Personality, as they say, goes quite a long way. I know this to be true from my own experience growing up as a fat, oily, meaty-breasted, fashion-clueless young man. Were it not for my ability to redirect the attention away from my horrid looks towards my bountiful charm, I likely would not have survived the seventh grade, much less the subsequent ones. Fortunately for me (and unfortunately for the rest of you), this ability did not dissipate even after my looks eventually caught up and I began to scare away less people with my hideousness. As a result, I am now one dynamic son of a gun.
Good luck to the rest of you in this whole natural selection game. You’ll need it.
I kid, I kid.
Now might probably be a good time to draw a distinction between having a strong personality and having a big ego. The ego, as I have come to learn, is not your amigo. The ego is essentially that constantly chattering voice in your head that, in its insistence on directing your attention towards its various repetitive, looped thought patterns, keeps you from ever actually getting to know who you truly are. The ego is what keeps you tied to that story you have been told about yourself, and that you continue to reassure yourself is reflective of the reality you find yourself in due to the looming fear of having to one day face the fact that “reality” as it has been traditionally understood is nothing but an illusion and the “you” that your ego represents is nothing but an elaborate, extremely well-kept facade intended to prevent any further progress throughout your lifetime.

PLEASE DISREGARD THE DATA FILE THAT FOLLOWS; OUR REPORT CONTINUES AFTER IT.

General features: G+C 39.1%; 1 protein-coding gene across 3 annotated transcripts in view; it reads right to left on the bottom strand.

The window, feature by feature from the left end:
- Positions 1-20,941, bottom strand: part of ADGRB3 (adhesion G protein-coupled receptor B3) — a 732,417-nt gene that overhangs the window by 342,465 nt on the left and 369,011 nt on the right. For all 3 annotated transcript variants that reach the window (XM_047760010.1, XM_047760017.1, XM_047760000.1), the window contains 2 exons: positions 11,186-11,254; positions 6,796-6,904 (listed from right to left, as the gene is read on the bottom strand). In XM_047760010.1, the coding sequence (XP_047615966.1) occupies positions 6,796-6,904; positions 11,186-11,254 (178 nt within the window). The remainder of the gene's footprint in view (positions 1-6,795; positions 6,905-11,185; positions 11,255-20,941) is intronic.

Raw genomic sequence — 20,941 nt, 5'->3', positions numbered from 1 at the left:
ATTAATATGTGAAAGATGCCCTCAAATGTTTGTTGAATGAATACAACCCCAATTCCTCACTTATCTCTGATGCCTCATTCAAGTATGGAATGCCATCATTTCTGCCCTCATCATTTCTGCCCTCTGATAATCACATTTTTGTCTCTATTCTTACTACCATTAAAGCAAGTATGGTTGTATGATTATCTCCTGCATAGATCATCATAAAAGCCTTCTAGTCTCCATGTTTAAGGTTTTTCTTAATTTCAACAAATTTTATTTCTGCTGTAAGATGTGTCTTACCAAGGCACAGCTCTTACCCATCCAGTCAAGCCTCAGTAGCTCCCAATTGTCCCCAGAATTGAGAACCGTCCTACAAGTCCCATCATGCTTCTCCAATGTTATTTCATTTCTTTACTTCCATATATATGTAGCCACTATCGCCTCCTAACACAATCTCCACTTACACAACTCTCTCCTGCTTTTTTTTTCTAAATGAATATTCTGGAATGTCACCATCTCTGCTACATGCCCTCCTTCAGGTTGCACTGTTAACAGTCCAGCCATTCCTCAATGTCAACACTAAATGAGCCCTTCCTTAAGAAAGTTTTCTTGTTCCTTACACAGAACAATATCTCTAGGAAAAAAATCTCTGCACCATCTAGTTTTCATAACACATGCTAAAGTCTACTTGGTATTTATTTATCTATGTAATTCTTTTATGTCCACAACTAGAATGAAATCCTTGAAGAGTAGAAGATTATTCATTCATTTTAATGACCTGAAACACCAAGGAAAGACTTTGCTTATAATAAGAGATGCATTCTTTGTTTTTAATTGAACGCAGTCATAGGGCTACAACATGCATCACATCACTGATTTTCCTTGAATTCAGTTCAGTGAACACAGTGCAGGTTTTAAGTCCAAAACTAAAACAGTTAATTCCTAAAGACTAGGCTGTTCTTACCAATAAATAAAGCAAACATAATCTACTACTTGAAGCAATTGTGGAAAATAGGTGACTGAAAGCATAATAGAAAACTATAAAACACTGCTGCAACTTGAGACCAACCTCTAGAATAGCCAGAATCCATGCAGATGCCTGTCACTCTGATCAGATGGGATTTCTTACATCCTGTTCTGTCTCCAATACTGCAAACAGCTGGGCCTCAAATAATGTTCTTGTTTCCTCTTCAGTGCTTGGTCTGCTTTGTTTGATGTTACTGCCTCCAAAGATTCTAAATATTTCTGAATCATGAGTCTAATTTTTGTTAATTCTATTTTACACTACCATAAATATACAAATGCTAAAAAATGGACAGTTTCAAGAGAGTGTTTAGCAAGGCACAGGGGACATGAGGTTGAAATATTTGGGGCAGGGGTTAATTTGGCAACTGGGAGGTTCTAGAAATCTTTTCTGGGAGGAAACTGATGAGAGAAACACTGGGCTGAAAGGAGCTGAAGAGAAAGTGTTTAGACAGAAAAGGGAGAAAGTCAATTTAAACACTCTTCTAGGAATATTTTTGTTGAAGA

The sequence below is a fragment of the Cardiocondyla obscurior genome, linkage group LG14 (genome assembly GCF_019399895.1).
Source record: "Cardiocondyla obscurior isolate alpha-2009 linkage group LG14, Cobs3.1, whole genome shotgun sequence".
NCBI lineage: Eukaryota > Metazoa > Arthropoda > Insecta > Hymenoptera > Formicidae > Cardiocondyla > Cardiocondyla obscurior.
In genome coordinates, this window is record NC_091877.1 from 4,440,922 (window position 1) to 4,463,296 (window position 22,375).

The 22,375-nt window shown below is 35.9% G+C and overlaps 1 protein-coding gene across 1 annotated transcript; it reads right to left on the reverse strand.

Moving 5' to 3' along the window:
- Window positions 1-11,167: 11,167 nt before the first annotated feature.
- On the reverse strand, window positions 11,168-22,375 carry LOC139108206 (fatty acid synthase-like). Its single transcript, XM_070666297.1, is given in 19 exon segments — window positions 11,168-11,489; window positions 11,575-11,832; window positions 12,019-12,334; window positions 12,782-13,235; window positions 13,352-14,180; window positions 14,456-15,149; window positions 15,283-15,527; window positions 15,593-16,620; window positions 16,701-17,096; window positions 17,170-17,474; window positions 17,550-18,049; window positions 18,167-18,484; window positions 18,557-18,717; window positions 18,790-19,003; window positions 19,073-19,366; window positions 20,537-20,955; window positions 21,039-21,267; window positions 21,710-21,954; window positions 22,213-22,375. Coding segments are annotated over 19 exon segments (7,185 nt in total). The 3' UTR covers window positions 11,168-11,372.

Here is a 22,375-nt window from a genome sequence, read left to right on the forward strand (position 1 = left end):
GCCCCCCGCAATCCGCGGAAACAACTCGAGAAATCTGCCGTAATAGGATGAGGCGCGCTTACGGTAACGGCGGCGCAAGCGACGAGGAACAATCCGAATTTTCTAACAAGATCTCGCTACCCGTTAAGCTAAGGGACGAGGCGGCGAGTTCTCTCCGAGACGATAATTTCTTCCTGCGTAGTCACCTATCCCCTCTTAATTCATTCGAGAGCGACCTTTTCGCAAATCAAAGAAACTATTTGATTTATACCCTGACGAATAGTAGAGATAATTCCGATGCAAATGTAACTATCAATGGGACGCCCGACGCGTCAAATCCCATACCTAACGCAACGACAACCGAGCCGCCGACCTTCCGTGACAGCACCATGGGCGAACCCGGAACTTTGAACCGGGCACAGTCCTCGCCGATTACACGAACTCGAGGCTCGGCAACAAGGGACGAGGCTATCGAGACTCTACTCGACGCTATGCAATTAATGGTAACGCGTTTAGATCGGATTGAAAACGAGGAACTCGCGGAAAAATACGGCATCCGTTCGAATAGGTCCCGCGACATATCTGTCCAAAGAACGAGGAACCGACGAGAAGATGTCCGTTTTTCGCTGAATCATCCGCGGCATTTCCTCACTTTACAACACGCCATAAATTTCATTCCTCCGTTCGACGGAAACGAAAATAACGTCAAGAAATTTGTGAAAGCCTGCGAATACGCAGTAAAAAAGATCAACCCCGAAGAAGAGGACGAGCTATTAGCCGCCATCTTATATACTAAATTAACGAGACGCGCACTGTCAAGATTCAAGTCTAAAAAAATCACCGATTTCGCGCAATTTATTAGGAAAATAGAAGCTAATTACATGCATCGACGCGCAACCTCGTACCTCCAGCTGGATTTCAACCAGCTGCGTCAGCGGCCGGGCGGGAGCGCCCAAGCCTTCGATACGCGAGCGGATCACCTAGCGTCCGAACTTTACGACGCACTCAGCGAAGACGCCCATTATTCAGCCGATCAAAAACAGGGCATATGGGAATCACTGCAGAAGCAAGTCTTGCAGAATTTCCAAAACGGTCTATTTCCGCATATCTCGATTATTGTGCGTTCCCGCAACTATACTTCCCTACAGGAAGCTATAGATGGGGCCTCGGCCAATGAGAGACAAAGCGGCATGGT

The ego is your “accomplishments”. The ego is your net worth. The ego is your complete lack of self-awareness. The ego is your enemy. Kill your ego (there are ways...see me after class if you would like to know more).
Your personality, however, can be an amazing thing (depending on what you base it on, of course). It can help you build real confidence - real, lasting self-esteem - due to the fact that it is rooted in who you truly are, not who you have been told you are. Your personality is something that is entirely of your creation. If your ego is the voice in your head, your personality is the response you give to that voice. Maybe it’s an attempt at reasoning; maybe it’s laughter. Regardless, it is based solely on what you conceive to be the best, most effective way of dealing with the fact that we are all going to die one day - or, as an adherent of Siddhartha Gautama would say, it is your conscious response to suffering.